DDD Pattern: Library Contexts

Nick Tune
Nick Tune
Feb 15, 2020 · 7 min read

The key to loose coupling is to understand how the system you are building is going to change, and minimising the cost of those changes. It’s an extremely simple premise, yet we can’t predict the future, so in practice it’s impossibly difficult.

Is there any way it’s possible to predict the future so that our architecture can easily absorb the changes we need to make of it?

In this article, I’m not going to sell you fortune telling but I am going to show an example of how understanding the type of domain you’re working in can greatly increase your chances of anticipating future changes and being able to accommodate them for the least amount of effort or compromise.

One thing I want you to notice is that good architecture is about more than just defining good boundaries. Getting the interactions right between the components of your architecture is equally important for loose coupling and evolvability.

Let’s start by thinking about the concept of a physical library and seeing how characteristics of a library are transferable to other domains, and how you can use those similarities to create a loosely coupled architecture in your domain.

Library Characteristics

A physical library is a repository of books. A library allows customers to borrow books by checking them out and then checking them back in.

Libraries have a number of policies which govern checking in and checking out books. Customers must sign up, there is a limit on how many books they can check out, each book can only be checked out by a single person, and so on.

The library also has to keep track of information about those books, such as the title, the genres, and also keeping a record of check-ins and check-outs.

Commands vs Events in the Library

When a customer checks out a book from the library, it’s a command. The customer tells the librarian ‘I want this book, please check it out to me’. However polite the words are spoken, effectively it’s a command — the initiator is asking the recipient to do something specific.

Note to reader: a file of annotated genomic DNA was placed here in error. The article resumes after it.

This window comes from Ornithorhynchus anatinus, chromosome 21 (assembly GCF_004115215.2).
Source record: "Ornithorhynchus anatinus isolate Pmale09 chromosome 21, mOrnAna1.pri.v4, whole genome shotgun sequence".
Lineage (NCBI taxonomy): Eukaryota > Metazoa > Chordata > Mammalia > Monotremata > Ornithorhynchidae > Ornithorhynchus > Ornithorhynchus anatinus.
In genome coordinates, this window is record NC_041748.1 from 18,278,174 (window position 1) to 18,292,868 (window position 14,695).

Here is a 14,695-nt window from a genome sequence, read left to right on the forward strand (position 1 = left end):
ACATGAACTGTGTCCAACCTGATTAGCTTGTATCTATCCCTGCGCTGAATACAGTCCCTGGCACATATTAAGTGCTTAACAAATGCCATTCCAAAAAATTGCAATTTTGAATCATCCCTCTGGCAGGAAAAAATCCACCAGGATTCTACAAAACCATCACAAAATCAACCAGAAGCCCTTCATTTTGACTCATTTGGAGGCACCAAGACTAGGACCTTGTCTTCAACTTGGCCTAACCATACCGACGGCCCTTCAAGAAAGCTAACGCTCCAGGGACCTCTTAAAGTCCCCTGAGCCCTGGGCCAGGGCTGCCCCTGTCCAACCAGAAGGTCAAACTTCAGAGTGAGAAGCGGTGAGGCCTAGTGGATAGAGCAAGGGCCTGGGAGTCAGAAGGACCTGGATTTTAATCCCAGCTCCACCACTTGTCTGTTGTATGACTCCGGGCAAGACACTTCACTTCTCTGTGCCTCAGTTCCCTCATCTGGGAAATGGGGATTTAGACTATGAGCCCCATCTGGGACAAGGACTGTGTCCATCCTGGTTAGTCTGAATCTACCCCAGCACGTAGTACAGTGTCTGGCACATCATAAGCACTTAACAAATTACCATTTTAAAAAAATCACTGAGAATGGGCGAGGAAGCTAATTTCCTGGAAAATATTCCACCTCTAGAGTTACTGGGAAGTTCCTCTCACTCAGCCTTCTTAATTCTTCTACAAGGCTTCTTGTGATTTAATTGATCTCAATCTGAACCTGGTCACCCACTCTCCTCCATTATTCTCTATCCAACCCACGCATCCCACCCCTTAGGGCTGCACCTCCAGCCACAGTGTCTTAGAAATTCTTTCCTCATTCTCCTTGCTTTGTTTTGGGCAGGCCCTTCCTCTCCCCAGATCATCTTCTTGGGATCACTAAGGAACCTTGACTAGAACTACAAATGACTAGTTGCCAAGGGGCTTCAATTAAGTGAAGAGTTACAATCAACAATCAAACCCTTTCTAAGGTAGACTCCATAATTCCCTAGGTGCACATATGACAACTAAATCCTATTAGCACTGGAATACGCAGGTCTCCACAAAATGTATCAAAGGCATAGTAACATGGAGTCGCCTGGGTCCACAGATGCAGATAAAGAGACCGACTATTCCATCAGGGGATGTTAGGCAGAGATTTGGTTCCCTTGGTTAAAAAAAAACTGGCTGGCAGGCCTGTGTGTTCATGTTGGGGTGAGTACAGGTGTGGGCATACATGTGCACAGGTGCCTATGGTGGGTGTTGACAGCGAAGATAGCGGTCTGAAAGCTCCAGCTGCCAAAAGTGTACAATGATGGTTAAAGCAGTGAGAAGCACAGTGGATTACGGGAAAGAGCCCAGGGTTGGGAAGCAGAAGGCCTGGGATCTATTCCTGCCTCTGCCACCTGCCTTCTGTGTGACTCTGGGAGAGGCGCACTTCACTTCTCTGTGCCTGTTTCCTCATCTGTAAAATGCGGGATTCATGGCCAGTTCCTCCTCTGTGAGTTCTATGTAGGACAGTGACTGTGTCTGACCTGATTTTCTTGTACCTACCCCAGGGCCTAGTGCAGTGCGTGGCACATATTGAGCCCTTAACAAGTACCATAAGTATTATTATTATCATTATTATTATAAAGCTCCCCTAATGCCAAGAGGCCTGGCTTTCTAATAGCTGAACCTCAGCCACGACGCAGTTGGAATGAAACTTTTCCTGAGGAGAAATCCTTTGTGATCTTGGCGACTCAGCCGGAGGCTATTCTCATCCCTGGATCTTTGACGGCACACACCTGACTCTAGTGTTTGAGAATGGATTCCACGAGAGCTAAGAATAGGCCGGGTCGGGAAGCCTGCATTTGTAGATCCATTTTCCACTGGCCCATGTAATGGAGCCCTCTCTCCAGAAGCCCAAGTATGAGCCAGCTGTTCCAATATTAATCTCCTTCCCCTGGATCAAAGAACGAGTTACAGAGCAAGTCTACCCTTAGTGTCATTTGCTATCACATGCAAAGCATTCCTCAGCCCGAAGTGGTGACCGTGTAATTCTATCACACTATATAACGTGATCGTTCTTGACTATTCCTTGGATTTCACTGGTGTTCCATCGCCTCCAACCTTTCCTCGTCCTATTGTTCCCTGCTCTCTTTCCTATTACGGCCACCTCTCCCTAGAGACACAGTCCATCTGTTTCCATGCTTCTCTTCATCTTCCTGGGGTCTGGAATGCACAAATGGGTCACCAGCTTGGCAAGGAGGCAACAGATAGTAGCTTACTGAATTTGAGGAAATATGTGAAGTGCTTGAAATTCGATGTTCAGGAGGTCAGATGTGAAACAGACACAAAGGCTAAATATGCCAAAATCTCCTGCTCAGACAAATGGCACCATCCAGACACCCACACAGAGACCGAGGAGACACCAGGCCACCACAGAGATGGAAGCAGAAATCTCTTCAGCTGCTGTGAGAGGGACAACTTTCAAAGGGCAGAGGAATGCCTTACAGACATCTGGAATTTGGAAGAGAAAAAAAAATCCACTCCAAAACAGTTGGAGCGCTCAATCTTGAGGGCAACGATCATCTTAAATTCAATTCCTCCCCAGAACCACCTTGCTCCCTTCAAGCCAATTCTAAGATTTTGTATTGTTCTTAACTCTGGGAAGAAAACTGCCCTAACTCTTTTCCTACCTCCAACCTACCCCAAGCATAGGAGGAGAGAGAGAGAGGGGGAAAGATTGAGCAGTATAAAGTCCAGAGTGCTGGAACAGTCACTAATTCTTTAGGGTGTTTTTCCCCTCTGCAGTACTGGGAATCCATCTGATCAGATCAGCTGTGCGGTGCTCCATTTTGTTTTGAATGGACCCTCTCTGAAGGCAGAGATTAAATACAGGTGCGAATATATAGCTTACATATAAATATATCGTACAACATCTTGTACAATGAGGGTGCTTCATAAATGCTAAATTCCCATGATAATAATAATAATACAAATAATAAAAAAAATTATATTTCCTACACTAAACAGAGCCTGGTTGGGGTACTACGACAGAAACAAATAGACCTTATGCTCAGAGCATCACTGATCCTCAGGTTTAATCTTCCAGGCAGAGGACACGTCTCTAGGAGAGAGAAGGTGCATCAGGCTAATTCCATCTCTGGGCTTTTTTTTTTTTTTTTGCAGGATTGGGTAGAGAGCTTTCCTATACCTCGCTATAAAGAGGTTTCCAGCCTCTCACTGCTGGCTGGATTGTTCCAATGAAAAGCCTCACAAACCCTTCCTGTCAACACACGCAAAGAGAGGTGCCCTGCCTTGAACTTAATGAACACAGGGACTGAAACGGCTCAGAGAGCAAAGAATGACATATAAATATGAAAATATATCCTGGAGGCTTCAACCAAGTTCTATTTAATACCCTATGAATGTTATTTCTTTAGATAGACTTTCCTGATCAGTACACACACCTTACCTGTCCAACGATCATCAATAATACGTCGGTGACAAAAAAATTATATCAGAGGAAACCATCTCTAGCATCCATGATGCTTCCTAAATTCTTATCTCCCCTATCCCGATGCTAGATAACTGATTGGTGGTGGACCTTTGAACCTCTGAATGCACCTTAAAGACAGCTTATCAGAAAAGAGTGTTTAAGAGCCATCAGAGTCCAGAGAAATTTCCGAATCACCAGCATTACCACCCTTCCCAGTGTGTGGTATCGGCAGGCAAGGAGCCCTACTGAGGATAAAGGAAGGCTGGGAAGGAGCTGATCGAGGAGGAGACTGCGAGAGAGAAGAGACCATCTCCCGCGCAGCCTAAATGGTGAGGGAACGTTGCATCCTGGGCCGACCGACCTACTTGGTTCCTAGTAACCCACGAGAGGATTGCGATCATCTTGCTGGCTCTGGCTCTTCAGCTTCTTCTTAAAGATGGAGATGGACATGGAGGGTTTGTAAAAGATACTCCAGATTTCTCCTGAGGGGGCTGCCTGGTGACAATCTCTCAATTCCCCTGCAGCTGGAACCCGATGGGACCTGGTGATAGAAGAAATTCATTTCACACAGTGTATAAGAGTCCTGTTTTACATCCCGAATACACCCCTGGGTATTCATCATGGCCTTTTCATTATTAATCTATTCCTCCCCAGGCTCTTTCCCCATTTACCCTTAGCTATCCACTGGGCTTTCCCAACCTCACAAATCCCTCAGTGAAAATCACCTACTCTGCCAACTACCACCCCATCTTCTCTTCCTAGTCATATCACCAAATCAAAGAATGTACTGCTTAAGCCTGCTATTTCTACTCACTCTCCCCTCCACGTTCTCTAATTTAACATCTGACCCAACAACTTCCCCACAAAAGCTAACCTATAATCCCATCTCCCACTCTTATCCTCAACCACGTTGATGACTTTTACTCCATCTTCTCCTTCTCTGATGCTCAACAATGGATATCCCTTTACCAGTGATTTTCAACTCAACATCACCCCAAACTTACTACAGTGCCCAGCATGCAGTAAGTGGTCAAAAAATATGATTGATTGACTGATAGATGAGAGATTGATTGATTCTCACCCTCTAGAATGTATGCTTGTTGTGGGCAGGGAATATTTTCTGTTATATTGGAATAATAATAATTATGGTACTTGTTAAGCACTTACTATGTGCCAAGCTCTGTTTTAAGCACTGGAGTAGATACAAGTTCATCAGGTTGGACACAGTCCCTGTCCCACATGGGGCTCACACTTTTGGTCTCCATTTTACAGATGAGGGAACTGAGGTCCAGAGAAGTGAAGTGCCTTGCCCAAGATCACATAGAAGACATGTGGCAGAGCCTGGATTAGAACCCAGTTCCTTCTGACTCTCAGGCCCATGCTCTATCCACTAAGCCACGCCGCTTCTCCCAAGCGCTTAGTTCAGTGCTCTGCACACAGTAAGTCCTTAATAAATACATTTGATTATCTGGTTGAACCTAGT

Events Add Coupling in the Consumer

Imagine if events instead of commands were used. All of the following domain events involve a customer who requires a book:

  • Geography exam confirmed — a student needs text books to prepare for their exam

There are limitless reasons people need to borrow books from a library, and new reasons can occur at any time. But the library is not coupled to them. The library does not observe these events and automatically check books out to people.

The library is highly decoupled from reasons that people need books. All the library effectively does is check books out and check them back in, and applies certain policies.

Accepting commands means the library is decoupled from reasons for wanting to check out a book. A command implies that the decision lies with the initiator.

Substitute Books With Your Domain’s Inventory

If you abstract the concept of a book to any item that can be checked out and checked in, can only be checked out to a single person, and has other similar types of policy, you should consider modelling this part of your domain as a library context.

In DDD a bounded context is an independent, loosely-coupled architectural component. It could be a microservice or a module within a monolith. A library context is a specific type of bounded context. If that’s confusing, just imagine a library context is a type of microservice.

Library Context Definition

First I’m going to start by defining the library context pattern, and then I’ll show an example architecture which includes a library context.

A library context is a bounded context which keeps track of inventory. Items in the inventory can be temporarily borrowed by other bounded contexts in the system by being checked out and checked back in again.

The interface for checking items in and out is a generic API shared by all clients (X-as-a-Service/Open Host).

Rules and policies relating to the inventory can be applied by the library impacting the checking in and out of inventory.

A library context may also store metadata about the items of inventory, and keep an audit of check-in and check-out history of each item.

The essential characteristics of a library context

Library Context Example: Car Leasing